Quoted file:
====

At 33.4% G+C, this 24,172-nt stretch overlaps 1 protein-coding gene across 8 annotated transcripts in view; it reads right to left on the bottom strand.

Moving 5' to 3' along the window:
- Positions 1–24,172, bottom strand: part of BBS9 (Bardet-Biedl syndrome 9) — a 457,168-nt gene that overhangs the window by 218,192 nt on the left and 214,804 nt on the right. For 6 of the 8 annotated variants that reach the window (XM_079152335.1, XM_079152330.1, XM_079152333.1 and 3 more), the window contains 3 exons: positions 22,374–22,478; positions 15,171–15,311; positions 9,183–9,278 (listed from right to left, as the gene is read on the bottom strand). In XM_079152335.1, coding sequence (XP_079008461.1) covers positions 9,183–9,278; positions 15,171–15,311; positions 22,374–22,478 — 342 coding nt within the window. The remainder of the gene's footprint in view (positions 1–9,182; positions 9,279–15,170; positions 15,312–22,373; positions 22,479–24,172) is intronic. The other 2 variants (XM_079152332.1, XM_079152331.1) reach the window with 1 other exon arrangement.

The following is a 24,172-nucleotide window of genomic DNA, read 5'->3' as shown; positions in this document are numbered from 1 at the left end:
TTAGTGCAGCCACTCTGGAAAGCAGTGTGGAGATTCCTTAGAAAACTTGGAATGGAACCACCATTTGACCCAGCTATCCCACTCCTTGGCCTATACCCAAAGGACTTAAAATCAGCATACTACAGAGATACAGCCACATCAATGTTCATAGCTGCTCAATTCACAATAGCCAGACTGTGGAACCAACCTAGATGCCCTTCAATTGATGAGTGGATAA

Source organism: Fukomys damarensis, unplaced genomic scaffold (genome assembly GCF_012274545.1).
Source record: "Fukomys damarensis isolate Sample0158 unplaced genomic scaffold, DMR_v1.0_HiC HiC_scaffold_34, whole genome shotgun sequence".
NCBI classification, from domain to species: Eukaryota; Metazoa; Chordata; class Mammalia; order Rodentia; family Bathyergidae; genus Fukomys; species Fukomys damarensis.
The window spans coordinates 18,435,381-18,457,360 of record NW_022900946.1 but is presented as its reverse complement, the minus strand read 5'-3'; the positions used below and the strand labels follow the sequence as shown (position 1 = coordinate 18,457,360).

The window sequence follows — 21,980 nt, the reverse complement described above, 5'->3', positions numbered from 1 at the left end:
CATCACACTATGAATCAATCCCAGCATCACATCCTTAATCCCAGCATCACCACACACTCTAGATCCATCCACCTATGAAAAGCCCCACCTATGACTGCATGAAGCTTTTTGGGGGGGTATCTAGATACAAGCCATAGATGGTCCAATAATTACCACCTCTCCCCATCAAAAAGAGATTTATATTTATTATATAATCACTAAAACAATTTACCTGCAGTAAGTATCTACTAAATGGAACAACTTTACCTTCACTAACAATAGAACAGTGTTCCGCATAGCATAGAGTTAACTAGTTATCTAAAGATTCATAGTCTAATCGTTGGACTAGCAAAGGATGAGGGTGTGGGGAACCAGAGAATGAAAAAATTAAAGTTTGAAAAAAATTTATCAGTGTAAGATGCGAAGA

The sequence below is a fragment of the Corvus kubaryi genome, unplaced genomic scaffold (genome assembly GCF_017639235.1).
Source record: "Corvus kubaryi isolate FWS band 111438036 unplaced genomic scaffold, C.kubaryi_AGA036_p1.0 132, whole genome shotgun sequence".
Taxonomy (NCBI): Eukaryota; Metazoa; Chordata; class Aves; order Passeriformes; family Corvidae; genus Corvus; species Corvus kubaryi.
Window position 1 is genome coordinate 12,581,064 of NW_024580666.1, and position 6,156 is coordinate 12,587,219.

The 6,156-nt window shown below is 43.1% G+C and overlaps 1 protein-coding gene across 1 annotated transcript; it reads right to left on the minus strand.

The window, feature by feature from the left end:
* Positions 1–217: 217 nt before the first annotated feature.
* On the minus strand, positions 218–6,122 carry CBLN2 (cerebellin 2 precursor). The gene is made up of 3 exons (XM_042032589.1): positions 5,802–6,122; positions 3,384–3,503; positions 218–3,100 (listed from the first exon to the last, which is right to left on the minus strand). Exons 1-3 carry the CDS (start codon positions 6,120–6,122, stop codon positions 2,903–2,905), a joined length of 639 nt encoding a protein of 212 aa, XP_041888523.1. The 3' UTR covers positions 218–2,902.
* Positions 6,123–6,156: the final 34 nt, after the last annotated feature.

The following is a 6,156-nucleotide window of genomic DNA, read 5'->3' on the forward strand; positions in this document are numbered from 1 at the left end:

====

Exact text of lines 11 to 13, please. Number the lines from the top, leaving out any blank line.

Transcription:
CATCACACTATGAATCAATCCCAGCATCACATCCTTAATCCCAGCATCACCACACACTCTAGATCCATCCACCTATGAAAAGCCCCACCTATGACTGCATGAAGCTTTTTGGGGGGGTATCTAGATACAAGCCATAGATGGTCCAATAATTACCACCTCTCCCCATCAAAAAGAGATTTATATTTATTATATAATCACTAAAACAATTTACCTGCAGTAAGTATCTACTAAATGGAACAACTTTACCTTCACTAACAATAGAACAGTGTTCCGCATAGCATAGAGTTAACTAGTTATCTAAAGATTCATAGTCTAATCGTTGGACTAGCAAAGGATGAGGGTGTGGGGAACCAGAGAATGAAAAAATTAAAGTTTGAAAAAAATTTATCAGTGTAAGATGCGAAGA

The sequence below is a fragment of the Corvus kubaryi genome, unplaced genomic scaffold (genome assembly GCF_017639235.1).
Source record: "Corvus kubaryi isolate FWS band 111438036 unplaced genomic scaffold, C.kubaryi_AGA036_p1.0 132, whole genome shotgun sequence".